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Thread: Xt-E Bulb, anyone?

  1. #1
    Flashaholic* degarb's Avatar
    Join Date
    Oct 2007
    Akron, Ohio

    Default Xt-E Bulb, anyone?

    in 2000ish, I got rid of all my incans for CFL's. Now, I want to dump these 55 lpw electric hogs for something closer to 140 lpw. The bug has bitten me.

    I want 5 watt light bulbs that put out 450 lumens, or more! And, 2 watt light bulbs with 250 lumens!

    So, the Cree xt-e is cheap and 140 lpw; when will we start seeing these in $10 or under bulbs? Comon manufactures!
    Some people are all lumens and no lux, while others are all lux and no lumens. Some just thank God they have neither.-- All of my lights have throw--some pretty darn far, into the garbage.

  2. #2

    Default Re: Xt-E Bulb, anyone?

    The problem is that absolute efficacy of the latest emitters just doesn't translate directly into OTF (out the front) lumens of LED bulbs. It slowly trickles into the market, but right now we're averaging maybe 70 lumens per watt in the $20 category? I'm also cheering to get these things to at least break the 100 lumens per watt barrier before I get my AARP card, but manufacturers have to make their profit first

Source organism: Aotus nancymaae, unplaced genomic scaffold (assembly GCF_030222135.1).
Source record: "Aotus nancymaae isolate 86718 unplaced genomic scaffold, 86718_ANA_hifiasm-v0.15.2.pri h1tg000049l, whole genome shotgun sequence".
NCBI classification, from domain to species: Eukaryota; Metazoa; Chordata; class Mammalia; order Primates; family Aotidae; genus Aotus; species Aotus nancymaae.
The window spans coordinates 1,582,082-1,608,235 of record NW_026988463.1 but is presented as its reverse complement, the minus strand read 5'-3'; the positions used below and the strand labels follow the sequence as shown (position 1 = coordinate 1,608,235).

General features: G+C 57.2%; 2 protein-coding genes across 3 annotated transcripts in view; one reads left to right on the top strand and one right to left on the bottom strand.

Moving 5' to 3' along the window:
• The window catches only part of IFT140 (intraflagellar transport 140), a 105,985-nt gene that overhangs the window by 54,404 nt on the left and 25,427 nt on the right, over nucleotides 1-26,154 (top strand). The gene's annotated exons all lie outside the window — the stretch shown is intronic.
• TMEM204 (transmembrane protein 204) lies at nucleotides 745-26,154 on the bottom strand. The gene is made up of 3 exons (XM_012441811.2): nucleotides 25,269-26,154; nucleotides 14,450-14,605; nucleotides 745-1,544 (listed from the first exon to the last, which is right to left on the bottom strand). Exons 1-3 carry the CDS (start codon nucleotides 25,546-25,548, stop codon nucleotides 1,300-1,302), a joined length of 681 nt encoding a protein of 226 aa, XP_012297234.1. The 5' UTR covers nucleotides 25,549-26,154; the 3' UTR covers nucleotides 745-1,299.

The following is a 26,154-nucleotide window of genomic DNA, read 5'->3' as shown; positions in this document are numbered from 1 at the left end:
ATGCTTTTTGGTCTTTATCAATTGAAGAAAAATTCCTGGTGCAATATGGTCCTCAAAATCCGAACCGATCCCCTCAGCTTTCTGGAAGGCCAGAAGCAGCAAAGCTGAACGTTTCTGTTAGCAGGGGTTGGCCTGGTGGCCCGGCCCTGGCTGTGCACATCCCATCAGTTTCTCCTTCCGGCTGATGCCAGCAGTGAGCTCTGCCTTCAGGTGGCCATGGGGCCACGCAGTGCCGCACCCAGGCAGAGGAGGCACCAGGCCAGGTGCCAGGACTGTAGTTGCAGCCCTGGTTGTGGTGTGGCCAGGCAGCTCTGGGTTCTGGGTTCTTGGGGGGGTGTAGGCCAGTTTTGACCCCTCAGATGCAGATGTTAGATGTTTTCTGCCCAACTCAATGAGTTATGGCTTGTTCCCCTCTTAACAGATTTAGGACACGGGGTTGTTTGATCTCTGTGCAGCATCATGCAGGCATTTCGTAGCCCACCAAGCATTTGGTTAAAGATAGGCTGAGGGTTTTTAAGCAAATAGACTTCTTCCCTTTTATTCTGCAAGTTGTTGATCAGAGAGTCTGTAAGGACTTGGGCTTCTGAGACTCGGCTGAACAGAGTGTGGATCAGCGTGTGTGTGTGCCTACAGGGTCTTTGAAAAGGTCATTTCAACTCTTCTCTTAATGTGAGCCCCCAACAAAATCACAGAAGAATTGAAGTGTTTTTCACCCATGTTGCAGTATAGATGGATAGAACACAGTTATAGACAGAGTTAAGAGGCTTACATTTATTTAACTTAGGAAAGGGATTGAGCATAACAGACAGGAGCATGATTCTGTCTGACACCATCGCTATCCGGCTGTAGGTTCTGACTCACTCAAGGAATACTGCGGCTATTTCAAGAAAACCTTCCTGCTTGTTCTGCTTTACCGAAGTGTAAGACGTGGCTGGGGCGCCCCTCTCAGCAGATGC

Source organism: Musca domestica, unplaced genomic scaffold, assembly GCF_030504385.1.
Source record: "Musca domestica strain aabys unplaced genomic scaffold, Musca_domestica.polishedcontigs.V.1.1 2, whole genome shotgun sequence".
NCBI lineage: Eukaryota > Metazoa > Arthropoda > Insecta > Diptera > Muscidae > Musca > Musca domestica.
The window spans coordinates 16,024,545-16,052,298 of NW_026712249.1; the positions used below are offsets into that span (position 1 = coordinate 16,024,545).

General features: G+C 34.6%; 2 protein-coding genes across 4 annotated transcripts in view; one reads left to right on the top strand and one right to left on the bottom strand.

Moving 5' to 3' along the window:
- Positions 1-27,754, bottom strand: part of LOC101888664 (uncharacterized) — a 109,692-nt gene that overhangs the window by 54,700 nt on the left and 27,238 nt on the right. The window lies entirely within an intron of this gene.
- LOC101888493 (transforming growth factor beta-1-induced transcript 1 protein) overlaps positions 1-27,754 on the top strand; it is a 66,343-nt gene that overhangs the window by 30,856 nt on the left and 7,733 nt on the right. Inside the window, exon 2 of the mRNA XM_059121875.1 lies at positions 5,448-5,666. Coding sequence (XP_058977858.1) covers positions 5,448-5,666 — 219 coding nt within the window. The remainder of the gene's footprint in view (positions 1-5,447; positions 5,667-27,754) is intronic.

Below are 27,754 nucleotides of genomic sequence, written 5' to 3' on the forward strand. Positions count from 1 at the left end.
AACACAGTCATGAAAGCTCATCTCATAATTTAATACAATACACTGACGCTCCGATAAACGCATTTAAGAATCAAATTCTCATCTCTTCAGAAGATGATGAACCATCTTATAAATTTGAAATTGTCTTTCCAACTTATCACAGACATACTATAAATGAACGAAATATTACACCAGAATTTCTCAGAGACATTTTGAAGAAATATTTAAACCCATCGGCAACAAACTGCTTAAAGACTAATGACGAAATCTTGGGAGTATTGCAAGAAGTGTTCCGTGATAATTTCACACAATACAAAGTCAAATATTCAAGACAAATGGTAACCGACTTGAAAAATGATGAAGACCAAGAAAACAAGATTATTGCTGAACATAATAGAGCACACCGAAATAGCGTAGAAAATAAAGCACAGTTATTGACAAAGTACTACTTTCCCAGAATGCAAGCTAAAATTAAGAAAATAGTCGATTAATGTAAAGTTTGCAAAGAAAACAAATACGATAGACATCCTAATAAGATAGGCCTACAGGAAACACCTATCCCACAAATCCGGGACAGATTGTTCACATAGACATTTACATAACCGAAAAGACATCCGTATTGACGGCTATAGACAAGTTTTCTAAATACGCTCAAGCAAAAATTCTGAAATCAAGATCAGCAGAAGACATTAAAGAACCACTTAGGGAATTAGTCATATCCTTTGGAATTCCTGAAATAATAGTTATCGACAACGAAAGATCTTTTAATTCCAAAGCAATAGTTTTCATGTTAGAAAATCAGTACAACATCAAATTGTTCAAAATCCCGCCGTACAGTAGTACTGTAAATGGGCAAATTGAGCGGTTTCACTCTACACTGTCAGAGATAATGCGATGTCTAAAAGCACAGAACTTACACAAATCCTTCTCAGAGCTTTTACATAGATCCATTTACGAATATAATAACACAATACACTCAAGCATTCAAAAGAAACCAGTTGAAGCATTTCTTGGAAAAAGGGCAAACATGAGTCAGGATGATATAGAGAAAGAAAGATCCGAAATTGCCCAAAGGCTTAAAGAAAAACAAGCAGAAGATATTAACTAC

Just another cool emitter to build a wacky lamp with though.

  3. #3
    Flashaholic* LEDninja's Avatar
    Join Date
    Jun 2005
    Hamilton Canada

    Default Re: Xt-E Bulb, anyone?

    " the XT-E LED delivers up to 148 lumens and 148 lumens per watt in cool white (6000 K) or up to 114 lumens and 114 lumens per watt in warm white (3000 K), both at 350 mA, 85°C."

    'UP TO ...' is a dead giveaway that most of the production units are way below the quoted number or the wording would be 'MINIMUM ...'.

    '114 lumens per watt in warm white (3000 K)' Most A style LED light bulbs sold in North America is warm white/soft white to closely match incandescent tints. So you are down to 114 LED lumens per watt or less.

    Now your power in is 115VAC. There are losses converting it to the required DC. This is made worse by the requirement that electrical equipment needs to have a power factor of 0.9 or better in North America. Figure in another 15-25 % loss bringing your lumens per watt down below 97 lpw.

    Then comes your optical losses. The venerable Maglite had been tested in both incan and LED versions and only 65% of the LED lumens come out the front. While LED A style bulbs are not as bad a loss of another 10% would bring lpw below 90. That is the best case.

    So much for an XT-E bulb producing 140 lpw.

    BTW for maximum efficiency LEDs and their electronics need to keep cool. So a big heatsink is a must. Take a look at the SIZE of Cree's prototype light bulb:

    The most efficient bulb on sale right now is the Philips L-prize winner. MSRP is $60 though you can get it for $50. The bulb is using high efficiency cool white mixed with red LEDs to get to 94 lpw. The extra complexity means it won't go under $10 anytime soon.
    Keep an eye out for coupons for this bulb in your electricity bill. Should bring the prize down to $22 to $25.

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